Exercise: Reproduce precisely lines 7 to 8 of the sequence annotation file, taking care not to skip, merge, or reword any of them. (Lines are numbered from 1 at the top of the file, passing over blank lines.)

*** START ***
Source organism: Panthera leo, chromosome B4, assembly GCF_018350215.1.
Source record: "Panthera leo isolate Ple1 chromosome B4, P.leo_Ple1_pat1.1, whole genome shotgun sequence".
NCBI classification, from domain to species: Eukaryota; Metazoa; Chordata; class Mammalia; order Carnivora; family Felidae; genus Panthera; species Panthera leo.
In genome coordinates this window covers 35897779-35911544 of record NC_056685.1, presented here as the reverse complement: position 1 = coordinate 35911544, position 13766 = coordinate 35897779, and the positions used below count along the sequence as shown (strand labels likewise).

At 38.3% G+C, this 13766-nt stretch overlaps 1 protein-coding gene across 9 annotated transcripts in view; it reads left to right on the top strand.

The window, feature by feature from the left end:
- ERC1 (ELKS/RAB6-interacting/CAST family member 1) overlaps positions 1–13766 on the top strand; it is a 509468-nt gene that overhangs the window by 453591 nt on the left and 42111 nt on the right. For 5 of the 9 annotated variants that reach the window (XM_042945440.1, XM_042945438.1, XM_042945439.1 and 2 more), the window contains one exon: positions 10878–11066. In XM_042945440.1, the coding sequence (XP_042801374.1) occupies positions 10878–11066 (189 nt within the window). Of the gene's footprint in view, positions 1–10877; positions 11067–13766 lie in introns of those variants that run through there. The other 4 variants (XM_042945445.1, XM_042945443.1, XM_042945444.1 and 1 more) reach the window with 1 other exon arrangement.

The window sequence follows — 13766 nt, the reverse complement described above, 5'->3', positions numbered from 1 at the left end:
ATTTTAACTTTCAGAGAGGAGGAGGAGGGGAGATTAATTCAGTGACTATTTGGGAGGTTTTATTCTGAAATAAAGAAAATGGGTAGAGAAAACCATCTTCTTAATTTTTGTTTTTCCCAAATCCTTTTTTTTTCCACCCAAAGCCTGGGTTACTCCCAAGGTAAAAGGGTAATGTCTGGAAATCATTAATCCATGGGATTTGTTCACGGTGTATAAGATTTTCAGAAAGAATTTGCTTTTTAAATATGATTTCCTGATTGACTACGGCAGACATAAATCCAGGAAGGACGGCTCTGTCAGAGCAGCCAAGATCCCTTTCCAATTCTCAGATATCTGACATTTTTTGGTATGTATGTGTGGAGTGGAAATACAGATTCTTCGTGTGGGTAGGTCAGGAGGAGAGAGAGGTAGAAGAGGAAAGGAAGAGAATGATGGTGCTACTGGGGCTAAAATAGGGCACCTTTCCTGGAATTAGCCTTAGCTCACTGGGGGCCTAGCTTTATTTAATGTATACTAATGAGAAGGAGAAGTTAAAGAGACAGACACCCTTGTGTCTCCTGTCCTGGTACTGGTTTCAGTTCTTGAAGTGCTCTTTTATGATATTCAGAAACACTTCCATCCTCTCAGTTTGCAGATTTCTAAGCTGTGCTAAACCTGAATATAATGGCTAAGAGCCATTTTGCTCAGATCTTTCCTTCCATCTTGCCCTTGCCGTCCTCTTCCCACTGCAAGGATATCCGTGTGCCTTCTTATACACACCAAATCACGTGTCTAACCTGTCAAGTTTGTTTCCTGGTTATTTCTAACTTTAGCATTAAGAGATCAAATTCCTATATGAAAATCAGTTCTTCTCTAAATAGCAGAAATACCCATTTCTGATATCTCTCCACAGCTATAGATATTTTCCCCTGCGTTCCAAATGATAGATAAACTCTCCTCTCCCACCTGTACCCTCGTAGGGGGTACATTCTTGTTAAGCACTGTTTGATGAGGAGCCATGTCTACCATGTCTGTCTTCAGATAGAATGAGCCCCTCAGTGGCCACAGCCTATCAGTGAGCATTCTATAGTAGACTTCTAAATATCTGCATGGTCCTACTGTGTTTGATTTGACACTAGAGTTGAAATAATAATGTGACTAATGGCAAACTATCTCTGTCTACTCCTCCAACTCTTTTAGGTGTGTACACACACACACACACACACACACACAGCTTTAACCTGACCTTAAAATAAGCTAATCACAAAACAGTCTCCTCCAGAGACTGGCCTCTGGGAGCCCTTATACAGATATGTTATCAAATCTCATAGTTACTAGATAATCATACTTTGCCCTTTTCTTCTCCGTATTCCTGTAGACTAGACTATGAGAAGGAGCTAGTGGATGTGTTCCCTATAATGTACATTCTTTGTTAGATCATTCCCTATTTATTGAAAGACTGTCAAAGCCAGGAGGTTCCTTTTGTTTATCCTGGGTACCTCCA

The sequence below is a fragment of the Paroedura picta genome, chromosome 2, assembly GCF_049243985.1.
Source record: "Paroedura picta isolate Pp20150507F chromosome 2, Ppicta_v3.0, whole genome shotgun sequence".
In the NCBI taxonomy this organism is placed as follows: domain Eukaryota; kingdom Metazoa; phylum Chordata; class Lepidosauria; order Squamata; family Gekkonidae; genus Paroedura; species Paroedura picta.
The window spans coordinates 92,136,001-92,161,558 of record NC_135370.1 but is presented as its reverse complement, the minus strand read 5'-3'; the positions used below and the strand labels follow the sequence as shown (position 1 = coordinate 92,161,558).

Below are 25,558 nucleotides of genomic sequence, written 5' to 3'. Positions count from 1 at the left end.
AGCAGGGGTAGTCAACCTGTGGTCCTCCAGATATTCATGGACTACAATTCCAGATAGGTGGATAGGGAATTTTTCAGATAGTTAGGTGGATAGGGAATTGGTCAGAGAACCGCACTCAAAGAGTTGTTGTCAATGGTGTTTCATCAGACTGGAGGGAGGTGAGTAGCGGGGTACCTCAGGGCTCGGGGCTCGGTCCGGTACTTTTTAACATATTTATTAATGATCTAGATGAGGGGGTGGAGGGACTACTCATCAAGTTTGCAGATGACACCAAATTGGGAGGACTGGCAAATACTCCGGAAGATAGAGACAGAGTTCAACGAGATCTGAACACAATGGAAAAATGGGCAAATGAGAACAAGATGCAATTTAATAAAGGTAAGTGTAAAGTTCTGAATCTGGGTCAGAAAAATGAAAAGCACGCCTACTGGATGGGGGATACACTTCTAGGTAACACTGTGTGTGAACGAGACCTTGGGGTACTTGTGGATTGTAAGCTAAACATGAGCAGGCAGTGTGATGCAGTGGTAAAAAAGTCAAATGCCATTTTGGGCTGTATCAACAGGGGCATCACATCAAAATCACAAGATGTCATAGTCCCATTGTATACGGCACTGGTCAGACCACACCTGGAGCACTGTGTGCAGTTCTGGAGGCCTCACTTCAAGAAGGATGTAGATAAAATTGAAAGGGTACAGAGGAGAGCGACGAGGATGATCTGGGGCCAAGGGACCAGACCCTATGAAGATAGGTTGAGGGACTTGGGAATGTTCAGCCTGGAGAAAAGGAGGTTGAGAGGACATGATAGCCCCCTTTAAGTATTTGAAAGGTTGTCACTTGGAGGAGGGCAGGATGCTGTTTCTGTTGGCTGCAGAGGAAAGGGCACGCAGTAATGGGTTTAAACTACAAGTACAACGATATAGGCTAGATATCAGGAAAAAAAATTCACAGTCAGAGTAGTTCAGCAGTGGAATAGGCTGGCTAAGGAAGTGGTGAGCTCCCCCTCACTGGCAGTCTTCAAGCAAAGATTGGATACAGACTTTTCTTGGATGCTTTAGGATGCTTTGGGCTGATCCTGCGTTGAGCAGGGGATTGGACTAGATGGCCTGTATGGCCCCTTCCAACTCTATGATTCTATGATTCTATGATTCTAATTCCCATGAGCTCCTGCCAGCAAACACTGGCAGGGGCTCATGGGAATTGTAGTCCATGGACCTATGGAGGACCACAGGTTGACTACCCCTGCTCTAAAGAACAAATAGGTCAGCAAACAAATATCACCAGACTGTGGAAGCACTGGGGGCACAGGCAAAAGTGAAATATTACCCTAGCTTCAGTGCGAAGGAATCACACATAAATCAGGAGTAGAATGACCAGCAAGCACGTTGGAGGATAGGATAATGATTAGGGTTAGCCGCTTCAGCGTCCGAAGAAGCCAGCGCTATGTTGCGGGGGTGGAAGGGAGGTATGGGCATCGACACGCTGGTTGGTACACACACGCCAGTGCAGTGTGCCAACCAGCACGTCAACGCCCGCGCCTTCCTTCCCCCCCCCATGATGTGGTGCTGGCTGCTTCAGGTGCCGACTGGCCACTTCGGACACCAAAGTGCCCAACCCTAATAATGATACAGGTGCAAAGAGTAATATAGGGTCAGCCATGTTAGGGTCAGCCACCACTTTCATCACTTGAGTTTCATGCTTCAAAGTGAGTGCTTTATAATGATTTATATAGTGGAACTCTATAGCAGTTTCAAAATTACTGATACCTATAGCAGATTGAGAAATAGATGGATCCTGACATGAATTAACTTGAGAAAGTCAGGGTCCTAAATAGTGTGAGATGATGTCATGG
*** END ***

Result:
- ERC1 (ELKS/RAB6-interacting/CAST family member 1) overlaps positions 1–13766 on the top strand; it is a 509468-nt gene that overhangs the window by 453591 nt on the left and 42111 nt on the right. For 5 of the 9 annotated variants that reach the window (XM_042945440.1, XM_042945438.1, XM_042945439.1 and 2 more), the window contains one exon: positions 10878–11066. In XM_042945440.1, the coding sequence (XP_042801374.1) occupies positions 10878–11066 (189 nt within the window). Of the gene's footprint in view, positions 1–10877; positions 11067–13766 lie in introns of those variants that run through there. The other 4 variants (XM_042945445.1, XM_042945443.1, XM_042945444.1 and 1 more) reach the window with 1 other exon arrangement.

The window sequence follows — 13766 nt, the reverse complement described above, 5'->3', positions numbered from 1 at the left end: